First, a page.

In my readings, I came across a lot of information that led me to believe that our family was vitamin and mineral deficient (after all, my husband Brian had been experiencing dental issues as well).  I really dislike taking pills, so I’ve never been very heavily into supplements, but we found ourselves selecting a few high quality supplements such as fermented cod liver oil and supplements from The Dental Essentials.

Years later, I’m so happy to have The Dental Essentials as sponsors on Homestead Honey. This is a company that has had real impact on my family’s health and well-being and I’m happy that we can mutually support one another!  Today, we take a peek into their business, and be sure to scroll down for a discount code on their amazing product!

The Dental Essentials

Welcome to Homestead Honey!  Please tell us a little bit about yourself.

Thanks for inviting us onto your blog! We are a small company started in 2010 based out of Vancouver, Canada. It’s run by two people, Rob and Melinda, plus one shipping assistant.
Tell us about The Dental Essentials – what led you to start such a unique company. 

We started this company after coming across the research of Dr May Mellanby almost by accident. We had been reading about Weston Price and his world travels documenting peoples and the devastating decline in the health of their teeth when they abandon from their traditional diets in favour of a more western diet. The information and photos were remarkable. We delved a bit further and found Mellanby’s trials with young kids and her astounding success treating their rampant tooth decay with nutrition and vitamin supplementation and started to get confused. We kept asking ourselves, ‘why doesn’t anybody seem to know about this?’ That was the start.

What are the joys and challenges of running this small business?

Hands down the best part is when we receive a letter from a parent saying how overjoyed they are to see improvement in their child’s teeth, or the first positive check up. Especially important for a lot of parents is avoiding invasive dental procedures on small, often fearful kids and when they find our products have done the trick, they are happy, very happy. That, of course, makes us happy too.

The challenges of this small business are getting the word out and also explaining what that ‘word’ means. Of course, there is a portion of the population that ‘gets it’. They understand how and why teeth (and in fact the whole body) can heal and become more resistant to disease through proper nutrition. But for the vast majority of people, they don’t understand the concept and, even after they’ve read the literature, they just don’t believe it. That’s a challenge for sure.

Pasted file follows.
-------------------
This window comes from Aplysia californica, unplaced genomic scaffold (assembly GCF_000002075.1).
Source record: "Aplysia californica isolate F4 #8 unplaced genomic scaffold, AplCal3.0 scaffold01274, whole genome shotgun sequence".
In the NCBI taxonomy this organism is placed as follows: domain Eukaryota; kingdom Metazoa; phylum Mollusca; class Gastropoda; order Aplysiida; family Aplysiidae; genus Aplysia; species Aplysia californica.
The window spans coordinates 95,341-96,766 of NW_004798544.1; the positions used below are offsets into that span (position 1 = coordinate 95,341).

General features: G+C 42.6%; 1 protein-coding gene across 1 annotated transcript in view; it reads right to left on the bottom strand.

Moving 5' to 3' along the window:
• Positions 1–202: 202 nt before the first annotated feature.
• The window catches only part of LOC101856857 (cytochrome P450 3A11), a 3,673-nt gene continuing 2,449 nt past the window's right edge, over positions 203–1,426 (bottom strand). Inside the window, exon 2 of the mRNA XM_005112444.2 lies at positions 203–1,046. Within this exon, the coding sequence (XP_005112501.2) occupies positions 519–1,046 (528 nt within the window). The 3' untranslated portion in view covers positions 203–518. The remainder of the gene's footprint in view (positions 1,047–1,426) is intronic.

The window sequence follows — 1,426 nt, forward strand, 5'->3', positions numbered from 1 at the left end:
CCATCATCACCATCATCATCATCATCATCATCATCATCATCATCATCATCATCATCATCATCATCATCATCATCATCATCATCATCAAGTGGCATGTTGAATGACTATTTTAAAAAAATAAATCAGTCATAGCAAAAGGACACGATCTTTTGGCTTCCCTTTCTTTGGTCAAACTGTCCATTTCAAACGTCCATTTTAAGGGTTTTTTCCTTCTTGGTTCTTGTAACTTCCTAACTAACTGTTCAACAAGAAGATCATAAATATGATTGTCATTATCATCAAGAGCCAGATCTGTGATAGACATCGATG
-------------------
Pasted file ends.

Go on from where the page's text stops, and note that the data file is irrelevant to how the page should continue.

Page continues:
Besides taking supplements such as The Dental Essentials, what can you suggest to enhance dental health?

One thing is to keep in mind is that too much phytate in the diet can have an adverse effect on dental health. Grains such as wheat, corn and oats are high in phytic acid, which binds to calcium present in the body and basically robs it before it can be absorbed.
So if you think you’re getting enough calcium in your diet but you’re also consuming a lot of phytate through bread, cereals,etc… then you may want to consider supplementing or adding more calcium than you think necessary. Your teeth (and bones!) will thank you.

Thank you Melinda and Rob!

 

If you’d like to try The Dental Essentials’ supplements for children and adults, use the code “Homestead” on the order page to receive 15% off your first purchase of The Dental Essentials.

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What Every New Cow Owner Should Know…

I have some VERY, VERY exciting news (and I bet you can guess what it is!) – in a month’s time, we are going to become first time cow owners! (Cue the excited squeal!)  For months I’ve been connecting with an amazing farm that raises Jersey cows, waiting patiently to see if there would indeed be a cow for our family.  And the answer is yes, yes, yes!  She is a registered Jersey in her second lactation, she is in milk and has been exposed to a bull, so we’re hoping she’ll be bred when she arrives in mid-October.

Even though we raised Alpine dairy goats for years, we’ve never cared for a cow.  So, I reached out to my favorite cow-owning homestead bloggers for their VERY BEST tips for a new cow owner.  Here they share the advice that they wish someone had given them when they first got a cow!

Homesteaders share their best advice for new cow owners | Homestead Honey

Katie from livinlovinfarmin suggests that new cow owners be prepared!